In this Review I’ll be taking a look at the recently released Days Gone by SIE Bend Studio, a game that has left a lot of people wondering, “Is it as bad as they say it is?”. I’ll answer that question and more as I take you on a journey through rural Oregon, where the populace has been overrun by Freakers and Swarmers. If you’re a fan of zombie games, or just curious about this title, read on for more.
Days Gone Review
Developed by: SIE Bend Studio
Published by: Sony Interactive Entertainment
Release date: April 26th, 2019
Price at the time of the review: $59.99
Days Gone Story and Setting
The Setting of Days Gone is a bit near and dear to me, as it is based in rural eastern Oregon. And, even though it is a somewhat fictional rendition of this area, it is a place I have spent many winters and springs, hiking and skiing. And who would know this area better than Bend Studio, which is located exactly in that neck of the woods. They have done an outstanding job of capturing and recreating the local, and I don’t think anyone who has been there more than once would disagree.
The Story follows a pair of young-ish bikers, as one of them is separated from his wife during the zombie invasion. Many years later, not knowing what became of his wife, Deacon searches for answers. Not just answers about her fate, but also about the zombies that seem to endlessly plague the hills and forests around the few settlements that remain. He takes work as a mercenary to make money and survive in the zombie-eat-zombie-world. The decisions he makes through out the game weigh heavily upon him, and do have some in-game consequences, albeit not overly large.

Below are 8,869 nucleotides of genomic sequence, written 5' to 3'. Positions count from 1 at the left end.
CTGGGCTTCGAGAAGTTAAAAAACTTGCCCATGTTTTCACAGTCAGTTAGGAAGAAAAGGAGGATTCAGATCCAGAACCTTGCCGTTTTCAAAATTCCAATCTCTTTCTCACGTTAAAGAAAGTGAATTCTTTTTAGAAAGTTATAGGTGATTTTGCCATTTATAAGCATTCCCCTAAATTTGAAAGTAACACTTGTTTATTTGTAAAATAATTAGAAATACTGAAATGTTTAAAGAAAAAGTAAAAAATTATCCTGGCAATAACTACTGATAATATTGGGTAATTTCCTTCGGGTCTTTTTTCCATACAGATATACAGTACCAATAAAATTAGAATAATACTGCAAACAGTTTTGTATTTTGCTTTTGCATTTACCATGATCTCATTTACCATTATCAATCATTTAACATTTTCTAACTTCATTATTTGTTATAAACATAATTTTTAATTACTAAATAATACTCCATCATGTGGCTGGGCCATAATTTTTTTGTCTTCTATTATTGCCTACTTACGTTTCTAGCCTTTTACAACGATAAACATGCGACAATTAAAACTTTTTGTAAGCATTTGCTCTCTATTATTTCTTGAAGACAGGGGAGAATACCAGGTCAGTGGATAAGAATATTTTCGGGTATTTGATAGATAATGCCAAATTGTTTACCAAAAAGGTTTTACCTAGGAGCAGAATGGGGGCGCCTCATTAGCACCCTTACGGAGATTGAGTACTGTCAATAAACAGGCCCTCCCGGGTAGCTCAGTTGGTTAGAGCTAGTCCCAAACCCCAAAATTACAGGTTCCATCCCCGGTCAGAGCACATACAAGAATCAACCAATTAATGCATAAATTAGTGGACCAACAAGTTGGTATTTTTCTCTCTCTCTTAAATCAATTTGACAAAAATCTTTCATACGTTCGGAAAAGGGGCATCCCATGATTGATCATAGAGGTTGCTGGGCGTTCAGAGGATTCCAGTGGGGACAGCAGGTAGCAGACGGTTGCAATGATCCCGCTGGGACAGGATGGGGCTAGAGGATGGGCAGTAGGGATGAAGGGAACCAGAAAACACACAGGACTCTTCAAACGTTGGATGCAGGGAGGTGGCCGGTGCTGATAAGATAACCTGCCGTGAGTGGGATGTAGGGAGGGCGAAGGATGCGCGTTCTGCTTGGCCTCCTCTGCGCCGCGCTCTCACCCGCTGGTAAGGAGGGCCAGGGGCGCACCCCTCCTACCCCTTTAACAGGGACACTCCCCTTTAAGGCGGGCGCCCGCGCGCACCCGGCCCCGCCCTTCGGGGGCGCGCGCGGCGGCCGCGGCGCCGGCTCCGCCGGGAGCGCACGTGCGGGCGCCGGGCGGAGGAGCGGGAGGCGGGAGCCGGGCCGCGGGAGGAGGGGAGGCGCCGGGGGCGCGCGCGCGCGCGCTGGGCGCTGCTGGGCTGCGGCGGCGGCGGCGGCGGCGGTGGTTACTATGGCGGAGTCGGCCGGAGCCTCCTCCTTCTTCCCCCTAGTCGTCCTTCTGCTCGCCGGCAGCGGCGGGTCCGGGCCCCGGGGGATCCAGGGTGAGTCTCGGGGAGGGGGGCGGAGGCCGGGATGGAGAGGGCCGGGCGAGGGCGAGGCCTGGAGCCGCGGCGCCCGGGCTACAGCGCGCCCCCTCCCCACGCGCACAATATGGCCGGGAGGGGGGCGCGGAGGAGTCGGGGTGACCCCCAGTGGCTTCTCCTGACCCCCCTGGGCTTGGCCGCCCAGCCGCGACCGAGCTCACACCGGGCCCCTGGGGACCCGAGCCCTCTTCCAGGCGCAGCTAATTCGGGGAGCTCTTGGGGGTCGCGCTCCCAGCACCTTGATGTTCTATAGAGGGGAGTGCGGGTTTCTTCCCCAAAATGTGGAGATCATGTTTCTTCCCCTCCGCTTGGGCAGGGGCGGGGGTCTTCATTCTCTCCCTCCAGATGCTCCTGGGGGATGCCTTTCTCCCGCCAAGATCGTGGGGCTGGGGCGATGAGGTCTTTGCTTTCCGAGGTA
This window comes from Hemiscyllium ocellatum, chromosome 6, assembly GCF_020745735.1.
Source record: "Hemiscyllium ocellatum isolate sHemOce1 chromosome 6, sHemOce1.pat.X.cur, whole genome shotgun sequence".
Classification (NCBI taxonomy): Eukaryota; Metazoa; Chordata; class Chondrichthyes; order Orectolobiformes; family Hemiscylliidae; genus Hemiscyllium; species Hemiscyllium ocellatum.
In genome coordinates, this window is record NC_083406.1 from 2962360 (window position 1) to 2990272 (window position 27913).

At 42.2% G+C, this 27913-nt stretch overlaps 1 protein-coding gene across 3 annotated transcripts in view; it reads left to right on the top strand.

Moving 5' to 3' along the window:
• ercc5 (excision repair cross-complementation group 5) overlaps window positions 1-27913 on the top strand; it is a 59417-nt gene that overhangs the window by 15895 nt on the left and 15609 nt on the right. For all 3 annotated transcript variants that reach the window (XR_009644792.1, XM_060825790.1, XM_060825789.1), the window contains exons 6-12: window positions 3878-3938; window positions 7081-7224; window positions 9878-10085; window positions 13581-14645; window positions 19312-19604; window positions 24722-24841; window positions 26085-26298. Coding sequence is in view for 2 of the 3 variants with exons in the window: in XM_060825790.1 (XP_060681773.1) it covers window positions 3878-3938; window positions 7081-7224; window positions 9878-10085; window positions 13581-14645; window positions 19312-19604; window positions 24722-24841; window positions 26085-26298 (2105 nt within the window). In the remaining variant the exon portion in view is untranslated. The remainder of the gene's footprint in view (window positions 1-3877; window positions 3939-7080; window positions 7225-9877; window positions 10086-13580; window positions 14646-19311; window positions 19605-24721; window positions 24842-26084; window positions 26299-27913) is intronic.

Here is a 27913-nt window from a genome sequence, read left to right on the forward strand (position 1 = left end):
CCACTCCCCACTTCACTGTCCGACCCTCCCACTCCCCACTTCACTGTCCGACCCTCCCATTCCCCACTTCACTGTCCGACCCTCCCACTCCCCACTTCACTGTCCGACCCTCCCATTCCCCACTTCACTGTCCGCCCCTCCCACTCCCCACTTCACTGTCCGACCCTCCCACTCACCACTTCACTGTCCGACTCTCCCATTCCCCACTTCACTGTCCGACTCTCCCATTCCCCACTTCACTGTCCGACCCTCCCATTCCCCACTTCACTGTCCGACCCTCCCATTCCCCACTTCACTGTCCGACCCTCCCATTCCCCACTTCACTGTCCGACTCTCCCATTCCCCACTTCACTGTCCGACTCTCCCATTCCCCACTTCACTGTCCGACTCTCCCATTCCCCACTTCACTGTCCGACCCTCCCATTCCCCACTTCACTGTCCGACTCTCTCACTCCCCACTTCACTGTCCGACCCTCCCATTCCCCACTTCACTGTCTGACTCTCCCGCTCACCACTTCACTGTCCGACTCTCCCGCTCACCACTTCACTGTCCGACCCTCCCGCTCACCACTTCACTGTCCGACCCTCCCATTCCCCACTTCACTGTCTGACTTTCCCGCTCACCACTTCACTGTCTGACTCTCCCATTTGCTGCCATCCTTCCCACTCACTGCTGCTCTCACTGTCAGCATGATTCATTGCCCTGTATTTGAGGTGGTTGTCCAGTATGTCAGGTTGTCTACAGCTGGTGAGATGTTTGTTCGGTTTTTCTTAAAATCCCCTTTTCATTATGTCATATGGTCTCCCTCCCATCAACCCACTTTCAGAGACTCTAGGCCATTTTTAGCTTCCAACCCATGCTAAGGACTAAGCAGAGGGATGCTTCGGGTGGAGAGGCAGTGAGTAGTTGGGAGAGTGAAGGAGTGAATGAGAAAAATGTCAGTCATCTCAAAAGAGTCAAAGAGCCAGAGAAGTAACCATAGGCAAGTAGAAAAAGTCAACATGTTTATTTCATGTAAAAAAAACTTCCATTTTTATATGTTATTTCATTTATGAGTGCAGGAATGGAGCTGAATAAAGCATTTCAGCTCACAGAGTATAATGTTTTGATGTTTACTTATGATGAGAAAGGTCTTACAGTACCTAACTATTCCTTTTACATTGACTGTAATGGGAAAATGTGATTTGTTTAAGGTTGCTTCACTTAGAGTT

Players will spend a lot of time exploring the rather large map, about a third of the size of Assassin’s Creed Odyssey, on their motorbike. The weather dynamically changes, and their are day and night cycles, with zombies becoming more abundant as the sun goes down. This reminded me a bit of I Am Legend, and the game does a great job of giving off that “zombie moving” feeling, and it’s probably the closest any zombie game I have played has come to feeling like an actual playable zombie movie.
Days Gone Gameplay
Days Gone plays like any third person action game, taking an over the shoulder view of Deacon as he fights his way through zombies and humans alike. Melee combat and gun play both feel quite good, and they are not difficult to get the hang of. Players have a primary weapon, side arm, special weapon and melee weapon to switch between. These can be changed out as more guns are acquired from enemies, or purchased from shops. They can even be modified with silencers, to prevent hordes of zombies from hearing you take out that one straggler, which can otherwise ruin your day (or night).